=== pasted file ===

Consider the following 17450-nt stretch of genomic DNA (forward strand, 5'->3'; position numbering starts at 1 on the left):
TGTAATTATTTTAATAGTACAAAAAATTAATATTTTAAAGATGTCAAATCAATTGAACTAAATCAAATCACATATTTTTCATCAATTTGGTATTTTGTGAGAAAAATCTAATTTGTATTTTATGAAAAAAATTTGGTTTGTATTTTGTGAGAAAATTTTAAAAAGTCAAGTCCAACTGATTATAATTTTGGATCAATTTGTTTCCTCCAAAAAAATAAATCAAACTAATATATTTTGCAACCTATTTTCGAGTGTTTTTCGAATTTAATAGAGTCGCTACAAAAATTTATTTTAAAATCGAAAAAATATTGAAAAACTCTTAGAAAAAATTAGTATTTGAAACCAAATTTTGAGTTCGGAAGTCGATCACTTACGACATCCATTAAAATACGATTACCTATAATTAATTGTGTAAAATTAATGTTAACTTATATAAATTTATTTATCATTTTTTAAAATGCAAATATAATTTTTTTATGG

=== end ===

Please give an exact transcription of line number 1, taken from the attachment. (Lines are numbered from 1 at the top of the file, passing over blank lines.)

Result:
Consider the following 17450-nt stretch of genomic DNA (forward strand, 5'->3'; position numbering starts at 1 on the left):